The Cannabis Industry Still Lacks Credible Market Analysis And Insight
Free Book Preview Cannabis Capital
In the U.S. economy, top tier financial analysts including JP Morgan and lesser-known but equally reputable industry analysts, such as Gartner and Forrester, play a powerful role in the creation, definition, and analysis of various markets. In the startup world, Gartner’s Magic Quadrant (a series of market reports that rely on qualitative data analysis) is highly influential. Once an industry category earns real estate in the Magic Quadrant, it has officially ‘made it.'
The cannabis industry has zero presence in the Magic Quadrant, unfortunately. But it can also only claim one single, simple, resource-light analysis report, courtesy of Gartner's Emily Moquin, who typically covers the parenting, food, and beverage markets—cannabis is not Moquin's beat.
What is holding the industry analysts back from devoting actual resources to cannabis? Is it federal legalization? That argument is dated as cannabis is now legal for adult use in 11 states while 47 US states currently allow for some form of medical cannabis use. The markets in Colorado, Washington, and Oregon have quickly matured into full-fledged, thriving industries.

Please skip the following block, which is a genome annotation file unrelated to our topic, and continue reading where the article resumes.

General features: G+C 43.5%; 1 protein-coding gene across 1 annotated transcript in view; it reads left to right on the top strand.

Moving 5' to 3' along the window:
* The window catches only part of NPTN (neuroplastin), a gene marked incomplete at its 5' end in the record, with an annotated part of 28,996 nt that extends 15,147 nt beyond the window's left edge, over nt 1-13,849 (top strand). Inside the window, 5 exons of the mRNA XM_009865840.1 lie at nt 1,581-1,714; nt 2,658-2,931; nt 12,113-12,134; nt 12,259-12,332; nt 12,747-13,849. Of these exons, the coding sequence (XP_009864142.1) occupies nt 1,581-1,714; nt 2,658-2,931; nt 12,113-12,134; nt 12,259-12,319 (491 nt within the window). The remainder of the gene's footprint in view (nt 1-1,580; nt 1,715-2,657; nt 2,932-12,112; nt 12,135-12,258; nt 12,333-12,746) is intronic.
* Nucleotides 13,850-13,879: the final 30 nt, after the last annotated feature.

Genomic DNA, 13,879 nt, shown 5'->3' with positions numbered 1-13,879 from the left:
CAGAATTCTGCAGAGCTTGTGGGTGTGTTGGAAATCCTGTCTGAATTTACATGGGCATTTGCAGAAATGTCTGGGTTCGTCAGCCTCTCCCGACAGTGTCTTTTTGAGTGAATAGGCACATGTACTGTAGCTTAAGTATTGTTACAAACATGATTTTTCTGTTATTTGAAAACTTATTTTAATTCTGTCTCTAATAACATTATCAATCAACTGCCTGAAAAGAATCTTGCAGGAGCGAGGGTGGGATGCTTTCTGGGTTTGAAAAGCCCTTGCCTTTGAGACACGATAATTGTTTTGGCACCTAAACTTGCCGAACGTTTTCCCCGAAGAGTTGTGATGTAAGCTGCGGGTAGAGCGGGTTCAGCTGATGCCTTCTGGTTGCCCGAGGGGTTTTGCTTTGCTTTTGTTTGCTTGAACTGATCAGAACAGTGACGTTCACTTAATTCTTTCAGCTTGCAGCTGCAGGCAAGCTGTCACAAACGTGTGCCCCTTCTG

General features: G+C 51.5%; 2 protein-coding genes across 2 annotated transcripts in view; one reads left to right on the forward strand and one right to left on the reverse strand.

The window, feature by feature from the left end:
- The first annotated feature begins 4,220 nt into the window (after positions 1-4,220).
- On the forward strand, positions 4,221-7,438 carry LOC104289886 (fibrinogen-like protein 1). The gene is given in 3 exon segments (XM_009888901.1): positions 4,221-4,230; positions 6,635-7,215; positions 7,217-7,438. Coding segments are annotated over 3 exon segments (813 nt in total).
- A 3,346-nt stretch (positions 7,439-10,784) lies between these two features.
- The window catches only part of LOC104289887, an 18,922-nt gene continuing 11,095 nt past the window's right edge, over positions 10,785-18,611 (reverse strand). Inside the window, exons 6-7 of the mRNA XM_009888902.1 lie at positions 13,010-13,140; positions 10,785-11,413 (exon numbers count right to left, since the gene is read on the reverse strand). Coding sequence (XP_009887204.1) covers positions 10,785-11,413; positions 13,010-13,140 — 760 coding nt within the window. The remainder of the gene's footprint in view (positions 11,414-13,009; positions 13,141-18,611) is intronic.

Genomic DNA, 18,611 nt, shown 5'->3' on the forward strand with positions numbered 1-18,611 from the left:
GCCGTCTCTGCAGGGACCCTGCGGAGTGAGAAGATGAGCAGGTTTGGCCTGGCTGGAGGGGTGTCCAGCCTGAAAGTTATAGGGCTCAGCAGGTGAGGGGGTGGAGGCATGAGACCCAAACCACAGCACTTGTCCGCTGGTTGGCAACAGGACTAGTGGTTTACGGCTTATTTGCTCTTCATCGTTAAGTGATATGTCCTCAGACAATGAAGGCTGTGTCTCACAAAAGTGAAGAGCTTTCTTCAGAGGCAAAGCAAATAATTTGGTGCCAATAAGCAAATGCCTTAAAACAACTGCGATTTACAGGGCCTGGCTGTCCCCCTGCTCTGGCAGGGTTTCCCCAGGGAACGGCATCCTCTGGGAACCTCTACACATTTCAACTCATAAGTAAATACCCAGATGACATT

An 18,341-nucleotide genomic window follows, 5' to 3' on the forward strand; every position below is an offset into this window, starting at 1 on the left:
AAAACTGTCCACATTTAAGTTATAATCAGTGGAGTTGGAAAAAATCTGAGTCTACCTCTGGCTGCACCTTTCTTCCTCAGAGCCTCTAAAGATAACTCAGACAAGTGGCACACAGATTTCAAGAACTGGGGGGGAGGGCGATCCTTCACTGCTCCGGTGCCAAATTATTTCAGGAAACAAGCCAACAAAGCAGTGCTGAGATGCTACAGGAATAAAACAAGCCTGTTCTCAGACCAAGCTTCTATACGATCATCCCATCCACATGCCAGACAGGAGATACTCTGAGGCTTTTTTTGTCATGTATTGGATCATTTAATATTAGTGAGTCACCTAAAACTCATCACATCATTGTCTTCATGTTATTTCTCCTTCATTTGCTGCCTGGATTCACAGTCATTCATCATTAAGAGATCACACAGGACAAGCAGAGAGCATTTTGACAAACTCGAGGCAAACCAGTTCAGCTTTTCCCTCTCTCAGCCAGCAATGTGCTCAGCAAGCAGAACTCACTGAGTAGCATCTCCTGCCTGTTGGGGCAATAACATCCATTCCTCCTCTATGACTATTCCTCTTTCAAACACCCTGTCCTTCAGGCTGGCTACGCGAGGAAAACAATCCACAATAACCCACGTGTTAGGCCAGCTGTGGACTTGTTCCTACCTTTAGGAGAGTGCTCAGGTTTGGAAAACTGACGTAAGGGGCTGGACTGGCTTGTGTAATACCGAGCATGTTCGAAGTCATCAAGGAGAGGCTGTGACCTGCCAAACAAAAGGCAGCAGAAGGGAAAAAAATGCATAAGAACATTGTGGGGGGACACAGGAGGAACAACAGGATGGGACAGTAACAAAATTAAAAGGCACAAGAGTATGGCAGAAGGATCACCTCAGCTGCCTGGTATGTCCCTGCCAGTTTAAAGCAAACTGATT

Despite this, neither Gartner nor Forrester have yet to publish or invest resources in developing breakthrough cannabis market analysis. The word on the street is mum.
I'm not alone in my disappointment with their continued absence. George Jage, the former CEO of Dope Magazine and current founder of cannabis startup, Jage Media, is someone who has worked with industry analysts for decades and understands the credibility they bring to the table. During a recent conversation, he said he was, "hopeful they will jump in the game soon. Cannabis is already a massive CPG category, and yet we see the Gartners and Forresters still standing on the sidelines, holding out solely based on what we see as an unwarranted and perceived risk.”